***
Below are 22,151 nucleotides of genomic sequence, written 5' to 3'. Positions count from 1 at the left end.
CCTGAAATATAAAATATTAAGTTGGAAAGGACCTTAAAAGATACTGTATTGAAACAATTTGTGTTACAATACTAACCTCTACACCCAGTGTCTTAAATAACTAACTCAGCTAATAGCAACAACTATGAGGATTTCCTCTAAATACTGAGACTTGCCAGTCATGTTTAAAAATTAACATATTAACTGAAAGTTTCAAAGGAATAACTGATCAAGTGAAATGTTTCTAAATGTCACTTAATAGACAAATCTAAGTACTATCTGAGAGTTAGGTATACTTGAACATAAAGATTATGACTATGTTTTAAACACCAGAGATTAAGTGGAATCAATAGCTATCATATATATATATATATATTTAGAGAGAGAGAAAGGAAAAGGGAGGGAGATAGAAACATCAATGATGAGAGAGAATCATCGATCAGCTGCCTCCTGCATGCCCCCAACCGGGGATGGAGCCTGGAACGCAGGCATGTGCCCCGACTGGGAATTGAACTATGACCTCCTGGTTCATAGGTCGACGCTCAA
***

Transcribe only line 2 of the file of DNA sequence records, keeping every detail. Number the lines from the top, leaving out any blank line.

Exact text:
CCTGAAATATAAAATATTAAGTTGGAAAGGACCTTAAAAGATACTGTATTGAAACAATTTGTGTTACAATACTAACCTCTACACCCAGTGTCTTAAATAACTAACTCAGCTAATAGCAACAACTATGAGGATTTCCTCTAAATACTGAGACTTGCCAGTCATGTTTAAAAATTAACATATTAACTGAAAGTTTCAAAGGAATAACTGATCAAGTGAAATGTTTCTAAATGTCACTTAATAGACAAATCTAAGTACTATCTGAGAGTTAGGTATACTTGAACATAAAGATTATGACTATGTTTTAAACACCAGAGATTAAGTGGAATCAATAGCTATCATATATATATATATATATTTAGAGAGAGAGAAAGGAAAAGGGAGGGAGATAGAAACATCAATGATGAGAGAGAATCATCGATCAGCTGCCTCCTGCATGCCCCCAACCGGGGATGGAGCCTGGAACGCAGGCATGTGCCCCGACTGGGAATTGAACTATGACCTCCTGGTTCATAGGTCGACGCTCAA